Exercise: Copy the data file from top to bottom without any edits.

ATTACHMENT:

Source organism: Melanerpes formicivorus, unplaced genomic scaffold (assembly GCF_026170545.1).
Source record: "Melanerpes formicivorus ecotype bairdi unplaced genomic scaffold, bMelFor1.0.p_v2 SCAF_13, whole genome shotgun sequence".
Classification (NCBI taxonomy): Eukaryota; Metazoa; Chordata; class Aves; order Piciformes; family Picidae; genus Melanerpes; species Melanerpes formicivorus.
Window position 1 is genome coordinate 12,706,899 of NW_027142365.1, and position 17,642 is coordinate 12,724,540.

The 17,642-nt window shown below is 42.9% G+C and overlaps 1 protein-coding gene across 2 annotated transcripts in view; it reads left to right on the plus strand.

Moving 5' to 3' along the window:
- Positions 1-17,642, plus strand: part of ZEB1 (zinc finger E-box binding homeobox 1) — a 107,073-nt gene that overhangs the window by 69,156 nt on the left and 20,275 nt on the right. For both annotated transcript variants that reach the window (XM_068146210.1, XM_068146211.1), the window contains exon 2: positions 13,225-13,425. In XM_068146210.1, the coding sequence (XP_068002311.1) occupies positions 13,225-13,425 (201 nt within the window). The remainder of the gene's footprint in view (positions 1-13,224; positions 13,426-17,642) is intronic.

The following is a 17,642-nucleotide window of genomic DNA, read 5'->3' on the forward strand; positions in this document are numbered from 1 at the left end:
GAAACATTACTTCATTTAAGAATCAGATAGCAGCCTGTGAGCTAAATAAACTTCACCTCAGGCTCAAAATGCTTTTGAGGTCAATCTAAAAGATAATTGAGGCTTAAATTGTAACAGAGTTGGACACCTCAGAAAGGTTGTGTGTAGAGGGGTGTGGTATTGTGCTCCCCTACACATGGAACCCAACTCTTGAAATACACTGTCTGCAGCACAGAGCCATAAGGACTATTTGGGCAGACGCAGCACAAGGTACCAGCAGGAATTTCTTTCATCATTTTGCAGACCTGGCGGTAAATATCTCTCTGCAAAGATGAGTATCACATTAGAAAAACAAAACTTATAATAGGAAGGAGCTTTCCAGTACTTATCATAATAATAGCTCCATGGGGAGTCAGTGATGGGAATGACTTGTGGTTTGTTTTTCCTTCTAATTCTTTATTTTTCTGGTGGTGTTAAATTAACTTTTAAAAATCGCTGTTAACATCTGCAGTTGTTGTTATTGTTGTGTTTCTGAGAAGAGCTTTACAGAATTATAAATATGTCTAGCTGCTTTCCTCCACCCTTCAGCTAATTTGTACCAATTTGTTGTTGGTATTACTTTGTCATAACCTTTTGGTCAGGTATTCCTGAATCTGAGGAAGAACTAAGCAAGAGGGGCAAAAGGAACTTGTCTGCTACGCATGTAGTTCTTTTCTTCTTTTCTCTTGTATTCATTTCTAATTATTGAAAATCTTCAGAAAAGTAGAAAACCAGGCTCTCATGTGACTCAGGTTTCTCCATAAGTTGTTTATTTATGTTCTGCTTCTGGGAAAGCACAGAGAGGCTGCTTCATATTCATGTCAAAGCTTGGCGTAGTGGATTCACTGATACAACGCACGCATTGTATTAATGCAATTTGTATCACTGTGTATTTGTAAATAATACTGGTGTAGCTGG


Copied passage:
Source organism: Melanerpes formicivorus, unplaced genomic scaffold (assembly GCF_026170545.1).
Source record: "Melanerpes formicivorus ecotype bairdi unplaced genomic scaffold, bMelFor1.0.p_v2 SCAF_13, whole genome shotgun sequence".
Classification (NCBI taxonomy): Eukaryota; Metazoa; Chordata; class Aves; order Piciformes; family Picidae; genus Melanerpes; species Melanerpes formicivorus.
Window position 1 is genome coordinate 12,706,899 of NW_027142365.1, and position 17,642 is coordinate 12,724,540.

The 17,642-nt window shown below is 42.9% G+C and overlaps 1 protein-coding gene across 2 annotated transcripts in view; it reads left to right on the plus strand.

Moving 5' to 3' along the window:
- Positions 1-17,642, plus strand: part of ZEB1 (zinc finger E-box binding homeobox 1) — a 107,073-nt gene that overhangs the window by 69,156 nt on the left and 20,275 nt on the right. For both annotated transcript variants that reach the window (XM_068146210.1, XM_068146211.1), the window contains exon 2: positions 13,225-13,425. In XM_068146210.1, the coding sequence (XP_068002311.1) occupies positions 13,225-13,425 (201 nt within the window). The remainder of the gene's footprint in view (positions 1-13,224; positions 13,426-17,642) is intronic.

The following is a 17,642-nucleotide window of genomic DNA, read 5'->3' on the forward strand; positions in this document are numbered from 1 at the left end:
GAAACATTACTTCATTTAAGAATCAGATAGCAGCCTGTGAGCTAAATAAACTTCACCTCAGGCTCAAAATGCTTTTGAGGTCAATCTAAAAGATAATTGAGGCTTAAATTGTAACAGAGTTGGACACCTCAGAAAGGTTGTGTGTAGAGGGGTGTGGTATTGTGCTCCCCTACACATGGAACCCAACTCTTGAAATACACTGTCTGCAGCACAGAGCCATAAGGACTATTTGGGCAGACGCAGCACAAGGTACCAGCAGGAATTTCTTTCATCATTTTGCAGACCTGGCGGTAAATATCTCTCTGCAAAGATGAGTATCACATTAGAAAAACAAAACTTATAATAGGAAGGAGCTTTCCAGTACTTATCATAATAATAGCTCCATGGGGAGTCAGTGATGGGAATGACTTGTGGTTTGTTTTTCCTTCTAATTCTTTATTTTTCTGGTGGTGTTAAATTAACTTTTAAAAATCGCTGTTAACATCTGCAGTTGTTGTTATTGTTGTGTTTCTGAGAAGAGCTTTACAGAATTATAAATATGTCTAGCTGCTTTCCTCCACCCTTCAGCTAATTTGTACCAATTTGTTGTTGGTATTACTTTGTCATAACCTTTTGGTCAGGTATTCCTGAATCTGAGGAAGAACTAAGCAAGAGGGGCAAAAGGAACTTGTCTGCTACGCATGTAGTTCTTTTCTTCTTTTCTCTTGTATTCATTTCTAATTATTGAAAATCTTCAGAAAAGTAGAAAACCAGGCTCTCATGTGACTCAGGTTTCTCCATAAGTTGTTTATTTATGTTCTGCTTCTGGGAAAGCACAGAGAGGCTGCTTCATATTCATGTCAAAGCTTGGCGTAGTGGATTCACTGATACAACGCACGCATTGTATTAATGCAATTTGTATCACTGTGTATTTGTAAATAATACTGGTGTAGCTGG